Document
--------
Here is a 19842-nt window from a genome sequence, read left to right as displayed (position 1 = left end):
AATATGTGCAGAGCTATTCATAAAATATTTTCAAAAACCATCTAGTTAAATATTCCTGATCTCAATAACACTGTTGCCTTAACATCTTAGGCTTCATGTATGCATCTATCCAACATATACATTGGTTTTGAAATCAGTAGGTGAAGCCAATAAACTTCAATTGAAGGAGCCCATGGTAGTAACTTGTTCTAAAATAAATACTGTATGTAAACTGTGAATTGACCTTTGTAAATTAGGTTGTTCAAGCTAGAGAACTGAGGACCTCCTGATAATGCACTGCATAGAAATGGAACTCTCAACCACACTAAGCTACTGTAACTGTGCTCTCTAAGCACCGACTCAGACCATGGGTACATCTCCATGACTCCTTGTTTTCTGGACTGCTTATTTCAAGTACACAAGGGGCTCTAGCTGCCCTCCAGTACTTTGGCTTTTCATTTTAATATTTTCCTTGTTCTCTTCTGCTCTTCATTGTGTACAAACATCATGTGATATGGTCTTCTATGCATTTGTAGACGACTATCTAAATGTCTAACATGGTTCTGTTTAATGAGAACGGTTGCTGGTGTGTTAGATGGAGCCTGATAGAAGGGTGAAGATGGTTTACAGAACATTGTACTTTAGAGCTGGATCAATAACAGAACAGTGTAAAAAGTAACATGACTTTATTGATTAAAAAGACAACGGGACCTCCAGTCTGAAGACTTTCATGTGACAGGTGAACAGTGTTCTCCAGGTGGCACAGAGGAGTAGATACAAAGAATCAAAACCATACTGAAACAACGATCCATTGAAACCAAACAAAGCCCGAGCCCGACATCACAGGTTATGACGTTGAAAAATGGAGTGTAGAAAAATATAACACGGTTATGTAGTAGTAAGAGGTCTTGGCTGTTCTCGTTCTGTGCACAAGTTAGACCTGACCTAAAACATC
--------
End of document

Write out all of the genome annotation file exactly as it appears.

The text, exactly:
Here is a 19842-nt window from a genome sequence, read left to right as displayed (position 1 = left end):
AATATGTGCAGAGCTATTCATAAAATATTTTCAAAAACCATCTAGTTAAATATTCCTGATCTCAATAACACTGTTGCCTTAACATCTTAGGCTTCATGTATGCATCTATCCAACATATACATTGGTTTTGAAATCAGTAGGTGAAGCCAATAAACTTCAATTGAAGGAGCCCATGGTAGTAACTTGTTCTAAAATAAATACTGTATGTAAACTGTGAATTGACCTTTGTAAATTAGGTTGTTCAAGCTAGAGAACTGAGGACCTCCTGATAATGCACTGCATAGAAATGGAACTCTCAACCACACTAAGCTACTGTAACTGTGCTCTCTAAGCACCGACTCAGACCATGGGTACATCTCCATGACTCCTTGTTTTCTGGACTGCTTATTTCAAGTACACAAGGGGCTCTAGCTGCCCTCCAGTACTTTGGCTTTTCATTTTAATATTTTCCTTGTTCTCTTCTGCTCTTCATTGTGTACAAACATCATGTGATATGGTCTTCTATGCATTTGTAGACGACTATCTAAATGTCTAACATGGTTCTGTTTAATGAGAACGGTTGCTGGTGTGTTAGATGGAGCCTGATAGAAGGGTGAAGATGGTTTACAGAACATTGTACTTTAGAGCTGGATCAATAACAGAACAGTGTAAAAAGTAACATGACTTTATTGATTAAAAAGACAACGGGACCTCCAGTCTGAAGACTTTCATGTGACAGGTGAACAGTGTTCTCCAGGTGGCACAGAGGAGTAGATACAAAGAATCAAAACCATACTGAAACAACGATCCATTGAAACCAAACAAAGCCCGAGCCCGACATCACAGGTTATGACGTTGAAAAATGGAGTGTAGAAAAATATAACACGGTTATGTAGTAGTAAGAGGTCTTGGCTGTTCTCGTTCTGTGCACAAGTTAGACCTGACCTAAAACATC